Chromium Far Deadlier Than Earlier Assessments Indicate
Scores of Capped New Jersey Contaminated Sites Will Have to Be Re-Evaluated
Washington, DC — A new risk assessment concludes that even a miniscule amount of chromium in the soil is associated with carcinogenicity, according to documents posted today by Public Employees for Environmental Responsibility (PEER). Current New Jersey standards are more than 200 times laxer than these new findings indicate are needed to protect public health.
The “Risk Assessment for Hexavalent Chromium” performed for the New Jersey Department of Environmental Protection (NJDEP) was finalized on April 8, 2009. Its key conclusion is –
“Based on exposure assumptions for the oral exposure pathway in the NJDEP Soil Remediation Standards, this potency factor corresponds to a soil remediation criterion for Cr+6 of 1 ppm”.
This 1 part-per-million finding raises serious questions about the current New Jersey soil clean-up remediation standard for residential areas of 240 ppm (6100 ppm non-residential). That means that families living in areas meeting state remediation standards may still be at significant risk.
New Jersey has many chromium-contaminated sites from old industrial operations. Hexavalent chromium is the same substance against which Erin Brockovich campaigned in California.
The new risk assessment came to light because of a state public records request filed by Zoe Kelman, a former NJDEP chemical engineer, who resigned in disgust after her warnings about chromium migrating off completed sites and likely coming into direct contact with residents and workers were ignored.
Last week, NJDEP closed public comment on a controversial chromium cleanup settlement for Jersey City sites owned by PPG Industries. This new risk assessment was completed on April 8th but was not given to the community and was released to Ms. Kelman after the April 15th comment deadline passed.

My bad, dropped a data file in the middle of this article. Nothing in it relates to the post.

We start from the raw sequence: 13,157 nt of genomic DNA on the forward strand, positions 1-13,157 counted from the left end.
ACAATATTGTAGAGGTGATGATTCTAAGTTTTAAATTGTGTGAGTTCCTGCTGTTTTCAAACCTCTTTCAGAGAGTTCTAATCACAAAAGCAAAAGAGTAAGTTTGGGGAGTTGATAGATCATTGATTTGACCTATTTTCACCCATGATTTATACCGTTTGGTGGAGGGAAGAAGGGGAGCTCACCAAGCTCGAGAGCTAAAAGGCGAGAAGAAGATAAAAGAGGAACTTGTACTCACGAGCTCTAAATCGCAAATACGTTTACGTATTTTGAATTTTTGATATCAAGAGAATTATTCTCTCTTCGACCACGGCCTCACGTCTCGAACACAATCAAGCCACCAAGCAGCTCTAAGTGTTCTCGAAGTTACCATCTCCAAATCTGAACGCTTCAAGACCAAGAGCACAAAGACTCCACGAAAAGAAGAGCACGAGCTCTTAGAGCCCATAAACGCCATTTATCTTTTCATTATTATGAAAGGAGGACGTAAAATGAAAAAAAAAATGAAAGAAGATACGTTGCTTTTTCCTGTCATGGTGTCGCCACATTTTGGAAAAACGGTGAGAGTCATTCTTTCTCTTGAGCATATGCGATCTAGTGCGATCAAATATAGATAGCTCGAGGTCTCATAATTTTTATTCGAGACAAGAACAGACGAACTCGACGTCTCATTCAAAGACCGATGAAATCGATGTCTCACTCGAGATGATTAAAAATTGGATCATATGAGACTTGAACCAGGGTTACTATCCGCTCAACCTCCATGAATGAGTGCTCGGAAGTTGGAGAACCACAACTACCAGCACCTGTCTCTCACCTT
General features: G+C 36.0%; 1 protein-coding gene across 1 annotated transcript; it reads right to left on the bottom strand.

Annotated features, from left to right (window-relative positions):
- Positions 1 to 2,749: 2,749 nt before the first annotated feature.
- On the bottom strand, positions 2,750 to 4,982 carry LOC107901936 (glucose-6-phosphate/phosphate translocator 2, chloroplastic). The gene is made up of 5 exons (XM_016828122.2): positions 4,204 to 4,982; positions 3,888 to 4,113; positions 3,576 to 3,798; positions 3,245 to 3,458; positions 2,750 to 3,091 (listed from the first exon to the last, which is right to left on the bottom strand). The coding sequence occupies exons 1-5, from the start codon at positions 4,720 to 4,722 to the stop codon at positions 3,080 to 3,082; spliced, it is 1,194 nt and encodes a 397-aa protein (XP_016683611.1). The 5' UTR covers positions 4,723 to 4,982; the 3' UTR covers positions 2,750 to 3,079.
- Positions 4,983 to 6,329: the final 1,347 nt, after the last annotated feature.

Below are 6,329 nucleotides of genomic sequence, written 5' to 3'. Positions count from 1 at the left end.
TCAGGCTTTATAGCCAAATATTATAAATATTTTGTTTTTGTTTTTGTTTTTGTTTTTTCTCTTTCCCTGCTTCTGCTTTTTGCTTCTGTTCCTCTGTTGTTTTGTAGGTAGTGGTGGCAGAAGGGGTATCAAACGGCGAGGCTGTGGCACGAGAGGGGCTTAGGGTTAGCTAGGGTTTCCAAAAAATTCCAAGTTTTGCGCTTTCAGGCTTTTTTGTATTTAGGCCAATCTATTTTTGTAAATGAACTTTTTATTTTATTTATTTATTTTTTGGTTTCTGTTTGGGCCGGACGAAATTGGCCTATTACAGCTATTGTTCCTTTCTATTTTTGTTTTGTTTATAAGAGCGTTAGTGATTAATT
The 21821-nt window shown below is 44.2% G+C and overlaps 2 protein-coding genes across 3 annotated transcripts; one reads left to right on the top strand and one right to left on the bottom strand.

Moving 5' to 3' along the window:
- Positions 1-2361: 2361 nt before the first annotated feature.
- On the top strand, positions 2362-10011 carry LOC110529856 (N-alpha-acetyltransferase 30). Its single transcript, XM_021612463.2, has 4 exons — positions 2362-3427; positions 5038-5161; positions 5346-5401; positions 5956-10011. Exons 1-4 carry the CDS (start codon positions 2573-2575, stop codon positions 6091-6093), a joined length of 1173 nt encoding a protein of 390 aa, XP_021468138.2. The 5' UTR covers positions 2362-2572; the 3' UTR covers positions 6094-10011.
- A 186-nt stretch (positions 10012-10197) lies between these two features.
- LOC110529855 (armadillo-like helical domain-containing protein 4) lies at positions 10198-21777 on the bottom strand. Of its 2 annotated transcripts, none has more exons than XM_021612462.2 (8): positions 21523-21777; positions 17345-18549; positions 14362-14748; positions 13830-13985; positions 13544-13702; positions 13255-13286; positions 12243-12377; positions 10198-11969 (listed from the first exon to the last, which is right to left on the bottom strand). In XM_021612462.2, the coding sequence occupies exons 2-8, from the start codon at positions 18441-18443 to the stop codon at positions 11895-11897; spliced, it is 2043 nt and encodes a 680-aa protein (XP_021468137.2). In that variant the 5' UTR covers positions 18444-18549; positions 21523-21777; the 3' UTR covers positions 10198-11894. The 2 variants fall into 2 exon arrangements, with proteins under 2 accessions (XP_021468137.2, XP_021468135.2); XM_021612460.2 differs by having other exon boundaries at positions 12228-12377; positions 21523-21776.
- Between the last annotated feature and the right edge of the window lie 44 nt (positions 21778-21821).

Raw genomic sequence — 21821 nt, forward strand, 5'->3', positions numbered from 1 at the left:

“Withholding this critical public health information shows stunning official insensitivity to the residents of Jersey City and other affected communities,” said Kelman, who was removed from chromium-related issues and denied meaningful work by then-DEP Commissioner Lisa Jackson after she voiced concerns. “NJDEP has repeatedly shown that it is incapable of addressing needed remedies for chromium contamination in an honest and straightforward manner.”
This latest assessment only looked at the ingestion danger from chromium from dust or soil. A study released last fall looked at the inhalation danger and found greatly heightened risks of lung cancer from exposure to airborne chromium in the Jersey suburbs of the New York metropolitan area.
“Contrary to state standards, these studies show there is virtually no safe exposure level for chromium,” stated PEER Executive Director Jeff Ruch, noting that California is now preparing to adopt its own chromium standards. “This assessment validates the alarms sounded by Zoe Kelman. Yet, despite repeated wake-up calls on chromium dangers, New Jersey continues on snooze control.”